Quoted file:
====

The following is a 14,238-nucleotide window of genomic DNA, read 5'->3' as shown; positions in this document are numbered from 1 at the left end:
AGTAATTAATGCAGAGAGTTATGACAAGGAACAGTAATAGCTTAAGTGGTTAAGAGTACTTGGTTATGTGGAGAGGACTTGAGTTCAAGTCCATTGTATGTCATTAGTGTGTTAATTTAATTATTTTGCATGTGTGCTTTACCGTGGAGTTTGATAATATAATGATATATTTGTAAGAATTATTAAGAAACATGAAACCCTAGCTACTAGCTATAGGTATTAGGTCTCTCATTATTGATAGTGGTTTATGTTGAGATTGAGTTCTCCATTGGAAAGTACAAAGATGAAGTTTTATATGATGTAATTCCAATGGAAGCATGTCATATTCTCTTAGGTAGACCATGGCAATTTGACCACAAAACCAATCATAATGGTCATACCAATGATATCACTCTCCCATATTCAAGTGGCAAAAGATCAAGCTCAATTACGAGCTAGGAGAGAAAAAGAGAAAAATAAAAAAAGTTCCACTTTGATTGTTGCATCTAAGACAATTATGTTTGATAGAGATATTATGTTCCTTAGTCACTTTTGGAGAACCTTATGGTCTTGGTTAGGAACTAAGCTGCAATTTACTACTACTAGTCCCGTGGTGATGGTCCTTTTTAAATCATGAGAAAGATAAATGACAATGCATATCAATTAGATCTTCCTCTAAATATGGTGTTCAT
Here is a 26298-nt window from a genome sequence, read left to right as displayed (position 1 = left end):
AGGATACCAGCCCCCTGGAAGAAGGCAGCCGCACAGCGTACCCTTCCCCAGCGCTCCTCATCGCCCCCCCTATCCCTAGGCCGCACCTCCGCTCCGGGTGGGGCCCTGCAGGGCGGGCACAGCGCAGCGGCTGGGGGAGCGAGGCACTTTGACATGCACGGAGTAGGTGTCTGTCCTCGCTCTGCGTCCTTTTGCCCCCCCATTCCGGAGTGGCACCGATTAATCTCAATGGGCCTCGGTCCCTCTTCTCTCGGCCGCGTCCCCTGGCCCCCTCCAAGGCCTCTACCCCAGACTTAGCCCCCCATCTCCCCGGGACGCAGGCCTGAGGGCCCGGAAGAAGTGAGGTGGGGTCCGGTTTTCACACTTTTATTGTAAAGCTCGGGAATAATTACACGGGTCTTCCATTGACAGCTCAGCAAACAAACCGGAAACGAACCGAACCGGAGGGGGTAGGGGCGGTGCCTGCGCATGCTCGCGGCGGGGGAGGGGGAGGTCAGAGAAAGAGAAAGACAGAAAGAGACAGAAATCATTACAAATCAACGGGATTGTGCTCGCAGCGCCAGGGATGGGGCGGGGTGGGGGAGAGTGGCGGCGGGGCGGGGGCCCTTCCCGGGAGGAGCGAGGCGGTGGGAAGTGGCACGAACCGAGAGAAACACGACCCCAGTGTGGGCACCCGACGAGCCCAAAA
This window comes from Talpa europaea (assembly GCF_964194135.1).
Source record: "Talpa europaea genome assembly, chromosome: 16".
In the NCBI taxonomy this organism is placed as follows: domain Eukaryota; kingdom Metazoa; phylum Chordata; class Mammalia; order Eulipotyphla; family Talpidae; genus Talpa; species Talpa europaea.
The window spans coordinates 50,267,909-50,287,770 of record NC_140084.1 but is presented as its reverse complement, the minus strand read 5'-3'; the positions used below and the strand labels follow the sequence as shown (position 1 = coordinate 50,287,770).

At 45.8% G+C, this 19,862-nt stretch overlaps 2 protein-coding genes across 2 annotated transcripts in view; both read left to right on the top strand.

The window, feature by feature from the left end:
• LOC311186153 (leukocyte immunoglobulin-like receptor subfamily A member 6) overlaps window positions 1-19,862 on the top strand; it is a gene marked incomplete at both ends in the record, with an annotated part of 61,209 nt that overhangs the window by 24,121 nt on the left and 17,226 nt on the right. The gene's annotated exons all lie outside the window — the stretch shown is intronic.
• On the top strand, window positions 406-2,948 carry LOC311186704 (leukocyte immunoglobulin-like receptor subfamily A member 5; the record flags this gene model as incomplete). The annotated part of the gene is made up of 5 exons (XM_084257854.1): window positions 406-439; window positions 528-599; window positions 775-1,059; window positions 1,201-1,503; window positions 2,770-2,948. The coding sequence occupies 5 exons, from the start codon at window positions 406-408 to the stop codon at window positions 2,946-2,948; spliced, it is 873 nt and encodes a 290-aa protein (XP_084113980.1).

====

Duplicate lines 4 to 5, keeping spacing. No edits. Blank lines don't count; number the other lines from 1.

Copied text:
AGGATACCAGCCCCCTGGAAGAAGGCAGCCGCACAGCGTACCCTTCCCCAGCGCTCCTCATCGCCCCCCCTATCCCTAGGCCGCACCTCCGCTCCGGGTGGGGCCCTGCAGGGCGGGCACAGCGCAGCGGCTGGGGGAGCGAGGCACTTTGACATGCACGGAGTAGGTGTCTGTCCTCGCTCTGCGTCCTTTTGCCCCCCCATTCCGGAGTGGCACCGATTAATCTCAATGGGCCTCGGTCCCTCTTCTCTCGGCCGCGTCCCCTGGCCCCCTCCAAGGCCTCTACCCCAGACTTAGCCCCCCATCTCCCCGGGACGCAGGCCTGAGGGCCCGGAAGAAGTGAGGTGGGGTCCGGTTTTCACACTTTTATTGTAAAGCTCGGGAATAATTACACGGGTCTTCCATTGACAGCTCAGCAAACAAACCGGAAACGAACCGAACCGGAGGGGGTAGGGGCGGTGCCTGCGCATGCTCGCGGCGGGGGAGGGGGAGGTCAGAGAAAGAGAAAGACAGAAAGAGACAGAAATCATTACAAATCAACGGGATTGTGCTCGCAGCGCCAGGGATGGGGCGGGGTGGGGGAGAGTGGCGGCGGGGCGGGGGCCCTTCCCGGGAGGAGCGAGGCGGTGGGAAGTGGCACGAACCGAGAGAAACACGACCCCAGTGTGGGCACCCGACGAGCCCAAAA
This window comes from Talpa europaea (assembly GCF_964194135.1).